British democracy was long renowned for its moderation, but its Brexiteer prime minister has pitched it into a political civil war with Remainers, says.
BRITISH democracy was once a model for others to follow. But it is now in its deepest crisis in living memory.
At stake is not only whether the United Kingdom crashes out of the European Union without an exit deal, but also how far a country once famed for stability and moderation descends into political civil war.
Its prime minister, Boris Johnson, seems determined to take the UK out of the EU on October 31 at any cost. The chances of a chaotic, no-deal Brexit increased dramatically on August 28, when Johnson moved to suspend the UK parliament for the five weeks between mid-September and October 14.
It will now be much harder — but not impossible — for his parliamentary opponents to thwart him.
Johnson claims that he wants a deal, but that the threat of leaving without one is needed to force the EU to compromise. In his view, curtailing the UK parliament’s ability to block a no-deal Brexit makes the threat credible.
EU leaders, who meet as the European Council on October 17-18, may agree on a revised deal that British MPs would then rubberstamp, for fear of the alternative.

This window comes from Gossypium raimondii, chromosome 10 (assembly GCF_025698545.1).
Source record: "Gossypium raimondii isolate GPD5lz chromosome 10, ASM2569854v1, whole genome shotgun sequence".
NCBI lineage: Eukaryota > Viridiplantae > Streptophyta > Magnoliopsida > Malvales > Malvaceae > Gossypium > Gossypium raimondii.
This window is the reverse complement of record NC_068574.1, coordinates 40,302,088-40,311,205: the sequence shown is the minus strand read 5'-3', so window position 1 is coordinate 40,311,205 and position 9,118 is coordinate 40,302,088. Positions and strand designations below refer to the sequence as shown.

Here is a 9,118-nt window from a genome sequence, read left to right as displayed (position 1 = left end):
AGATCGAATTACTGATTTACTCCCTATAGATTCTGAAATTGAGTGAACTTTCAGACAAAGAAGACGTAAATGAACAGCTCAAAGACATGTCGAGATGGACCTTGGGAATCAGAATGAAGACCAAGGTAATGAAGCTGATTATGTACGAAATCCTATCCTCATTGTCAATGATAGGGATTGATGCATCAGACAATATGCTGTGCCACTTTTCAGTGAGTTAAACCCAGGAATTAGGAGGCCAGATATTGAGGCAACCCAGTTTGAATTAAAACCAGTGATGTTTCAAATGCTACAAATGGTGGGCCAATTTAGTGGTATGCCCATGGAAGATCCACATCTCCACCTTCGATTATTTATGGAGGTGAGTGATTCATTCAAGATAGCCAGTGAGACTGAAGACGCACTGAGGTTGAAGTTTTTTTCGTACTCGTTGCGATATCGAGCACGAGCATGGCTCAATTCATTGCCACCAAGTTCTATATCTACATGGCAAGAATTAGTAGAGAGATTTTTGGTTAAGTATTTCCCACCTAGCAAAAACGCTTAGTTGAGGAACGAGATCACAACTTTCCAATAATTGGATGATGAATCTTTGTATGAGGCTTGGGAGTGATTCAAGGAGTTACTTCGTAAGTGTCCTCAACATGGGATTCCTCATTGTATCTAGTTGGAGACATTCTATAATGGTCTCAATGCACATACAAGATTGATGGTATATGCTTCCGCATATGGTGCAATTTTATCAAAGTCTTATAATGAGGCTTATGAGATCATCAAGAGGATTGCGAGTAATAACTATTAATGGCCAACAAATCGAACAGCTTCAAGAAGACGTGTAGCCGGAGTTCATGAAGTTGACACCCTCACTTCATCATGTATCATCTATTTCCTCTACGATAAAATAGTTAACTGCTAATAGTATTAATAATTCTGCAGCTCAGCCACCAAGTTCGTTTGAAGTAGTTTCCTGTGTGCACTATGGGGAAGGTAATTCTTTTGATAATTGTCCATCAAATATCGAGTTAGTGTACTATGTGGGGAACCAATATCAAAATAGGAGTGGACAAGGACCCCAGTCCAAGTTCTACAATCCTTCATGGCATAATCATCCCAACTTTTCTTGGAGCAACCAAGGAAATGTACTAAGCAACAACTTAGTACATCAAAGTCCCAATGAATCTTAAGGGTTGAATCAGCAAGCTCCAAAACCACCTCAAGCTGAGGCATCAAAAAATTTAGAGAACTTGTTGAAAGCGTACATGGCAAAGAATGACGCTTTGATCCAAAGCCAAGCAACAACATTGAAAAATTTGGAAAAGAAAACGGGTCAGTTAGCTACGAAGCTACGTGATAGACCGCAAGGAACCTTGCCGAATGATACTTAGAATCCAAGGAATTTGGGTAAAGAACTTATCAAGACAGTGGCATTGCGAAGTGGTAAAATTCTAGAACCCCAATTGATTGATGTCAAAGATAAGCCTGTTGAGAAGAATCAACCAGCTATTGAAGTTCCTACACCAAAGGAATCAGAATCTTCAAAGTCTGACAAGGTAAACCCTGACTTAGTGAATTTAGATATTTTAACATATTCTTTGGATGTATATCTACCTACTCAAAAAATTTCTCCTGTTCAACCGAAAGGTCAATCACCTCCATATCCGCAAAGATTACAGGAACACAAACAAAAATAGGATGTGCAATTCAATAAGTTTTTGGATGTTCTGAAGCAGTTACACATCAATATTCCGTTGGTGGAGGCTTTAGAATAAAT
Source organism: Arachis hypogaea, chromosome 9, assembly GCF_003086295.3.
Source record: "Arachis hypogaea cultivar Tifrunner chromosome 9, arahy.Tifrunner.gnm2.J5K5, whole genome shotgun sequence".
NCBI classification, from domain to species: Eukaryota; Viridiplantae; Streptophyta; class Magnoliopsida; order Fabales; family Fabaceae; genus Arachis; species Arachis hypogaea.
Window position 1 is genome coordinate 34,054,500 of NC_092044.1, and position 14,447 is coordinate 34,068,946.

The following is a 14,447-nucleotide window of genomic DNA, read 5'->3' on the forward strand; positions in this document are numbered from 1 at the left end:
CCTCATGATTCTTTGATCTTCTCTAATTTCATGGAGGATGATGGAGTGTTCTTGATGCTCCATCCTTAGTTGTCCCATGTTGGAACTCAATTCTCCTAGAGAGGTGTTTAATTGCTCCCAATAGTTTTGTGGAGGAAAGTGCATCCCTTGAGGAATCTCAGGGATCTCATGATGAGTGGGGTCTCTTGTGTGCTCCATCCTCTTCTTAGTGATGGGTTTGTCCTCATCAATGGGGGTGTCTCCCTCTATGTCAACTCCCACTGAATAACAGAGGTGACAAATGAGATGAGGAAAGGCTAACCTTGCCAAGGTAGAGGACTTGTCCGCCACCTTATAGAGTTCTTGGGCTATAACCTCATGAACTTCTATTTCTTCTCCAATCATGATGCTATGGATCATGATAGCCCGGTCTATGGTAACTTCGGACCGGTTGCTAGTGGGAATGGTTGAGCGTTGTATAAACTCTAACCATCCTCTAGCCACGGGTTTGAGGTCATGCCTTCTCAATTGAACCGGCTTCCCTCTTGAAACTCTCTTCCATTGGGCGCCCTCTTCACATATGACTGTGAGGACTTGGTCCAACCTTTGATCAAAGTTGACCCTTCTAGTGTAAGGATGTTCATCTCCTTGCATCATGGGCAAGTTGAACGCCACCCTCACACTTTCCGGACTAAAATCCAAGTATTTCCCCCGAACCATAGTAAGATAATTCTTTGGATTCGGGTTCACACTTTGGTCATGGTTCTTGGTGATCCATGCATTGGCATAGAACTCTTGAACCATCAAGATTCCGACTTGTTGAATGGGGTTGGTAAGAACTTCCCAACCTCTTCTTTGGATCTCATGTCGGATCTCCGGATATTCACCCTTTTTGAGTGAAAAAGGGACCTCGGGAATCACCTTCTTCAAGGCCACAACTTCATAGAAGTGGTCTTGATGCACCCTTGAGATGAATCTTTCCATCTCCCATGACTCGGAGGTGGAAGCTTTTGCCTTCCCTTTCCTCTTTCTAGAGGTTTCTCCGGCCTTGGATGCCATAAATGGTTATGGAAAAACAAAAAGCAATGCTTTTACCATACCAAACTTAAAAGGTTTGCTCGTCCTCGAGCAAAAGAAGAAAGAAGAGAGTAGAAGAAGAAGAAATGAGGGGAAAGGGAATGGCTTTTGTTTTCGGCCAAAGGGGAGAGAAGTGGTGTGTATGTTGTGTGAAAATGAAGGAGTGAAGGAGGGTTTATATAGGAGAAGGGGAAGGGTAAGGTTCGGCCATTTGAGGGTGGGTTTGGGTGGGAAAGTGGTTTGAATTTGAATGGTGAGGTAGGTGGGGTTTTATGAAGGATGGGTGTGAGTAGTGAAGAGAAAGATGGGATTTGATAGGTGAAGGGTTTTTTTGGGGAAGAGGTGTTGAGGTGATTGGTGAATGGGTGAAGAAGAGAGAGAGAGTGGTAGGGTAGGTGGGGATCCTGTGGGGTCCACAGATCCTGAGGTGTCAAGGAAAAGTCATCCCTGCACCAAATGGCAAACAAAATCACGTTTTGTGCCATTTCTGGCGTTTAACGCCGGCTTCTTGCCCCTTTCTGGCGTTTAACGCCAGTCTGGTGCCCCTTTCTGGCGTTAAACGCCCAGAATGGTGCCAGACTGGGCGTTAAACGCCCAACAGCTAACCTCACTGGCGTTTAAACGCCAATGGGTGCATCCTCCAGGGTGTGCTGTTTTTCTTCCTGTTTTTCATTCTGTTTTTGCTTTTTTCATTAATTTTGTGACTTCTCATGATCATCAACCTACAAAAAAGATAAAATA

But Johnson’s demands are extreme. He wants to scrap, not just modify, the ‘backstop’, which is designed to keep the Irish border open — and to preserve the fragile peace in Northern Ireland — after Brexit.
That suggests his real aim is to blame EU intransigence for the failure of renegotiations and to provoke his parliamentary opponents into forcing a general election, for which he is preparing with a blizzard of spending promises and catchy policy announcements.
In the election campaign, Johnson would accuse parliament of thwarting ‘the will of the people,’ meaning the narrow 2016 vote to leave the EU.
This tactic might erode support for Nigel Farage’s Brexit Party and rally most Leave voters under Johnson’s Conservative banner. With Remainers divided, Johnson might win the sizeable parliamentary majority that eluded his predecessor, Theresa May, in the 2017 general election.